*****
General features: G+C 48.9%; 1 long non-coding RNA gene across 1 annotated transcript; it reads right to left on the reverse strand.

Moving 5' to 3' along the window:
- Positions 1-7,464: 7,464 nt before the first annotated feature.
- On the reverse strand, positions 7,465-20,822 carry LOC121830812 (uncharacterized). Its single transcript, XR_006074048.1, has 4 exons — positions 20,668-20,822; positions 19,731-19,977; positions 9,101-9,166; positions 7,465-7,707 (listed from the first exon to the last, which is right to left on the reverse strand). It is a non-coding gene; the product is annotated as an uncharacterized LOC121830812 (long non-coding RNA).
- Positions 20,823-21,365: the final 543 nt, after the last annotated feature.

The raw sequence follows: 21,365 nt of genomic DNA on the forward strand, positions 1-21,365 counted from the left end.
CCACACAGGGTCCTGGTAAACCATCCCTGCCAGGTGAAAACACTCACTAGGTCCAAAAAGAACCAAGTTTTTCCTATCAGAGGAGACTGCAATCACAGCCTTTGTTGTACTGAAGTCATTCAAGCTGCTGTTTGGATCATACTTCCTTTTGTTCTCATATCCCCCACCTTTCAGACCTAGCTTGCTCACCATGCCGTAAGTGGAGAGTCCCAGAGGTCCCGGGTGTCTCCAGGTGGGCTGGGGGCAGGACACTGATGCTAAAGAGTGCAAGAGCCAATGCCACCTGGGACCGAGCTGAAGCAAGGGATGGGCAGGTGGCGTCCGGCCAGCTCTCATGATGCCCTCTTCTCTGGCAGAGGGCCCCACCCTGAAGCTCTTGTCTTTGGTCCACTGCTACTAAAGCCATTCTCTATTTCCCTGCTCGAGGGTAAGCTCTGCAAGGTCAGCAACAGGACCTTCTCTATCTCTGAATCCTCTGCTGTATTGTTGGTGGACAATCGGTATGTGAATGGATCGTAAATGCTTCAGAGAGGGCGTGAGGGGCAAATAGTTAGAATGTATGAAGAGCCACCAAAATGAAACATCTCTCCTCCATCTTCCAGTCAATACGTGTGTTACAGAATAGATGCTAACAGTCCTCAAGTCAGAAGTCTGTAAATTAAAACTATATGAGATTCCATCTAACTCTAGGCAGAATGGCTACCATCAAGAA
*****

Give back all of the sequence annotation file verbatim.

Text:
General features: G+C 48.9%; 1 long non-coding RNA gene across 1 annotated transcript; it reads right to left on the reverse strand.

Moving 5' to 3' along the window:
- Positions 1-7,464: 7,464 nt before the first annotated feature.
- On the reverse strand, positions 7,465-20,822 carry LOC121830812 (uncharacterized). Its single transcript, XR_006074048.1, has 4 exons — positions 20,668-20,822; positions 19,731-19,977; positions 9,101-9,166; positions 7,465-7,707 (listed from the first exon to the last, which is right to left on the reverse strand). It is a non-coding gene; the product is annotated as an uncharacterized LOC121830812 (long non-coding RNA).
- Positions 20,823-21,365: the final 543 nt, after the last annotated feature.

The raw sequence follows: 21,365 nt of genomic DNA on the forward strand, positions 1-21,365 counted from the left end.
CCACACAGGGTCCTGGTAAACCATCCCTGCCAGGTGAAAACACTCACTAGGTCCAAAAAGAACCAAGTTTTTCCTATCAGAGGAGACTGCAATCACAGCCTTTGTTGTACTGAAGTCATTCAAGCTGCTGTTTGGATCATACTTCCTTTTGTTCTCATATCCCCCACCTTTCAGACCTAGCTTGCTCACCATGCCGTAAGTGGAGAGTCCCAGAGGTCCCGGGTGTCTCCAGGTGGGCTGGGGGCAGGACACTGATGCTAAAGAGTGCAAGAGCCAATGCCACCTGGGACCGAGCTGAAGCAAGGGATGGGCAGGTGGCGTCCGGCCAGCTCTCATGATGCCCTCTTCTCTGGCAGAGGGCCCCACCCTGAAGCTCTTGTCTTTGGTCCACTGCTACTAAAGCCATTCTCTATTTCCCTGCTCGAGGGTAAGCTCTGCAAGGTCAGCAACAGGACCTTCTCTATCTCTGAATCCTCTGCTGTATTGTTGGTGGACAATCGGTATGTGAATGGATCGTAAATGCTTCAGAGAGGGCGTGAGGGGCAAATAGTTAGAATGTATGAAGAGCCACCAAAATGAAACATCTCTCCTCCATCTTCCAGTCAATACGTGTGTTACAGAATAGATGCTAACAGTCCTCAAGTCAGAAGTCTGTAAATTAAAACTATATGAGATTCCATCTAACTCTAGGCAGAATGGCTACCATCAAGAA